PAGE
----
Better Homes & Gardens – Up To The Challenge

Better Homes & Gardens November 2017 Cover - Pulp Design StudiosBetter Homes & Gardens — November 2017
By: Becky Mollenkamp
Photos: Lisa Romerein
Styling: Liz Strong

Two Seattle-based designers walk us through their 1-2-3 solutions for creating spaces that are high style and durable enough for a young family.
For the Record
The Homeowners: Geoff and Audrey Kozu and kids, Hentry, 10, and Rex, 8.
The House
A 1909 Craftsman in Seattle with an already updated but slightly stiff shell.

Pulp Design Studios’ Beth Dotolo and Carolina V. Gentry upped the style quotient in ways that would stand up to two active kids.

1. Starting Point. Previous homeowners had updated the kitchen using elegant neutrals. The space worked great but was a tad formal for the Kozus’ taste. Blue-gray paint on one wall of cabinets keeps the base from looking sterile. Santorini Blue 1634 Benjamin Moore
2. Statement Lights. Industrial-look pendants add relaxed personality to the simple envelope. “They fit the style of the house but make the space feel more livable,” Dotolo says. Get the look: Division Street Pendant, $152;
3. Color Boost. In a room with many hard surfaces, it can be difficult to introduce color. Powder-coated stools from a restaurant-supply company make a big, extra-durable color statement. Try: Metro Low-Back Stool, set of four, $329;

Pulp Design Studios Better Homes & Gardens November 2017 featuring Black Pendant Lighting, Colorful Orange Bar Stools, Chalk Board Wall, Family Kitchen

Connect rooms throughout the house

DESIGNER DETAIL: Layer patterns of different scales so each pops.

DESIGNER DETAIL: This fixture was an early find that inspired the rest of the decor.

1. Couple Up. The entryway and dining room bracket the first floor, and each room is visible from the other. Similar pieced white resin pendants create a cadence between the spaces. Get the vibe for less: Metal 1-Light Inverted Pendant, $181;
2. Apply Patterns. To keep layered patterns from looking chaotic, strike a balance between bold lines and subdued colors, Soft tone-on-tone walls and ceiling treatments set a quiet rhythm in each space. Try: Baby in Mist, $165/roll;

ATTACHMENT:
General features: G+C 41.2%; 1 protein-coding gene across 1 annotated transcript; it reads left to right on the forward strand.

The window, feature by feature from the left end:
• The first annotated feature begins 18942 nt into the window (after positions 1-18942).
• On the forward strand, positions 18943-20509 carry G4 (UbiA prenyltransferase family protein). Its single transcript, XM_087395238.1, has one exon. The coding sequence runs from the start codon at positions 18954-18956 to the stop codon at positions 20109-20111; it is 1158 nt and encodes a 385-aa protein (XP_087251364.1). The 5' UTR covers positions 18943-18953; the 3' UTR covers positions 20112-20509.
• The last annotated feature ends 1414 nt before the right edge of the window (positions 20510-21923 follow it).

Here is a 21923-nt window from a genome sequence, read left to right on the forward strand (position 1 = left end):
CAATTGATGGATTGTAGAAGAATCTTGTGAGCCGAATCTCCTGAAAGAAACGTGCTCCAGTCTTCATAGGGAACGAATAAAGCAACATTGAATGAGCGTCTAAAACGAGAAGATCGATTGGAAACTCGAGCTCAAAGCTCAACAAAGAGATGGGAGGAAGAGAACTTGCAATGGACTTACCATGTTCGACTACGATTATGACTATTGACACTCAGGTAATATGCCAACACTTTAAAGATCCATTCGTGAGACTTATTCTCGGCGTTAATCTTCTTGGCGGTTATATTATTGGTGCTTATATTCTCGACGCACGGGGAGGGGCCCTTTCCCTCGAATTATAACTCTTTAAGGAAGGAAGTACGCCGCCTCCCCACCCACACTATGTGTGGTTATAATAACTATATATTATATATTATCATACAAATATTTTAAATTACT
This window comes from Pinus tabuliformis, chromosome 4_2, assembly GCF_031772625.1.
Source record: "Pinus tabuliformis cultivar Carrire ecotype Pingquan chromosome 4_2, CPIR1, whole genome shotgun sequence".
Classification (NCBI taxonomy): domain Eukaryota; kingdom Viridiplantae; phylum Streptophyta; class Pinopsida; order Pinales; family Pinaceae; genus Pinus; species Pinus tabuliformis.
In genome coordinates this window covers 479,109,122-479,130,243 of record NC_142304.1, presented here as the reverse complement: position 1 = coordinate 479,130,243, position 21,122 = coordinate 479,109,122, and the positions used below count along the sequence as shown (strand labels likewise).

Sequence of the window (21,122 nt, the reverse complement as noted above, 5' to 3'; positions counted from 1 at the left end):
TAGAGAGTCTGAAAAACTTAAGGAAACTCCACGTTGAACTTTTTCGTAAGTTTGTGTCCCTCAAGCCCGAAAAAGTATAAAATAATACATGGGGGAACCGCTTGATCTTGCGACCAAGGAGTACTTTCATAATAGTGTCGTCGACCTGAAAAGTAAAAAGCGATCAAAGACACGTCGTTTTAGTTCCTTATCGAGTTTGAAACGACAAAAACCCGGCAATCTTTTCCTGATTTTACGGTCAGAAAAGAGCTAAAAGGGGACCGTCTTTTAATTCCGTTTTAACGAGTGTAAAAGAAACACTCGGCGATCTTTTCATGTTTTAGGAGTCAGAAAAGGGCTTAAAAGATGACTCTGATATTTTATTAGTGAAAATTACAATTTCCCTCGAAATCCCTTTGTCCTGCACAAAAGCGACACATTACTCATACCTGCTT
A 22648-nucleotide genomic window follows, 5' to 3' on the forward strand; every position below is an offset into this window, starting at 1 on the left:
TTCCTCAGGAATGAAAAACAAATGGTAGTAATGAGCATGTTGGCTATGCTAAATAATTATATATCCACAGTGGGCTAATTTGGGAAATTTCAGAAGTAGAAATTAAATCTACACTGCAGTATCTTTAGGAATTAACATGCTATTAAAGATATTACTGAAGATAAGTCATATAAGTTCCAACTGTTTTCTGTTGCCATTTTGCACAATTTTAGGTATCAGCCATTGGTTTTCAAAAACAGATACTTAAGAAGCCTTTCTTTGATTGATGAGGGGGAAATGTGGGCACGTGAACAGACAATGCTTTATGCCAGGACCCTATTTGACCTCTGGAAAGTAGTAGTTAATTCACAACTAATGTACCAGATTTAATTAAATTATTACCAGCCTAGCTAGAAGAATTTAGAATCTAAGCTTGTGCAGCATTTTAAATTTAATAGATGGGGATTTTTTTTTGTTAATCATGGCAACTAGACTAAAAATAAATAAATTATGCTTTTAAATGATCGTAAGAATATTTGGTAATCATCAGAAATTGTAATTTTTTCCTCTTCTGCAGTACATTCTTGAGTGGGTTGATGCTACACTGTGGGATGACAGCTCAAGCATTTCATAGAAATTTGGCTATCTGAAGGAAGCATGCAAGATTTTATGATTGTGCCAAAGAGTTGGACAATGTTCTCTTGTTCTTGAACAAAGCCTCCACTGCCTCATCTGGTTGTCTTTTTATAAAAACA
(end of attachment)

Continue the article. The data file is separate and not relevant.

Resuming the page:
3. Use Color Wisely. Pops of saturated teal (Audrey’s favorite color) appear on furniture, accessories, and art to wake up the home’s neutral canvas. Add your own jolt of color: Teal Octopus Decorative Throw Pillow, $35;

Pulp Design Studios Better Homes & Gardens November 2017 featuring Turquoise Dining Chairs, Dining Room Pattern, White Chandelier

Make the floor plan work hard and emphasize unique elements.

DESIGNER DETAIL: “We like to embrace old radiators,” Dotolo says. ‘They’re part of the character.” A slim console table frames this one.

1. Floor Plan. When a fireplace and television compete for attention, finding a furniture arrangement that works can be tricky. Dotolo and Gentry centered the furniture around the fireplace and placed an upholstered bench in front of the tube for up-close viewing. Its low profile keeps sight lines clear between the living room and dining room, helping to visually connect the spaces.
2. 360° Viewing. “Very often, people don’t consider how their furniture looks from every angle,” Dotolo says. Make sure floating pieces have interesting details on all sides, she says, like the nailhead trim on the sofa and the decorative fabric on the back of the armchairs. “The stripes add the coastal vibes Audrey loves, and wipeable vinyl on the seats means the family can snack in their living room without fear.”
3. Special Details. Dotolo and Gentry emphasized a corner window seat with pillows that draw eyes as people enter the room. “There’s nothing worse than an empty window seat,” Dotolo says. At the center of the space, twin coffee tables seem to float on clear acrylic bases and move easily for flexible use.

Pulp Design Studios Better Homes & Gardens November 2017 featuring a Coastal Living Room Design, with Gold Accented Art, Blue Side Chairs, Blue Coach

Be bold, but create moments of balance

DESIGNER DETAIL: The wallpaper mimics the light fixture in the entryway, emphasizing the home’s cohesive story.

1. Have an anchor. With metallic-accented wallpaper on the walls and ceiling of the master bedroom, “It’s their own little jewel box,” Dotolo says. To counter the pattern, Dotolo and Gentry advise balancing it with a grounding element like the large, solid-color bed. “It takes up a good amount of real estate on the wall and gives breathing room.”
2. Use wood. Wood furniture is a natural way to add warmth to a room, and in a busy space, “matching wood tones at the head and foot of the bed creates balance to control the chaos,” Dotolo says.
3. Work with scale. Varying the pattern sizes found on the rug, bedding, lamps, and light adds visual texture without overwhelming the already busy space.
We like: Dahlia Flushmount, $249;

Pulp Design Studios Better Homes & Gardens November 2017 featuring a Jewel Box Master Bedroom, Geometric Wallpaper, Blue Leather Stools, Beaded Chandelier

Give kid spaces extra style.

1. Get growing. On the focal point wall, graphic music-theme wallpaper suits the lively spirit of the home. By combining it with matte, bold colors and warm wood, the design will grow with the boys for many years. Neapolitan Bunk Bed, $1,399;
2. Control Brights. Help unite a rainbow of bright colors through artwork. A single substantial piece like this room’s abstract work, or a gallery wall of smalls with do the job. Country by Lisa Congdon. 13.5”x10.6”, edition of 150;

“Something interesting happens when you throw your fears aside and put your personality into your home.” Designer Beth Dotolo

Pulp Design Studios Better Homes & Gardens November 2017 featuring a stylish kid's room with a Vibrant Yellow Dresser, Wood Bunk Beds, and Blue Stereo Wallpaper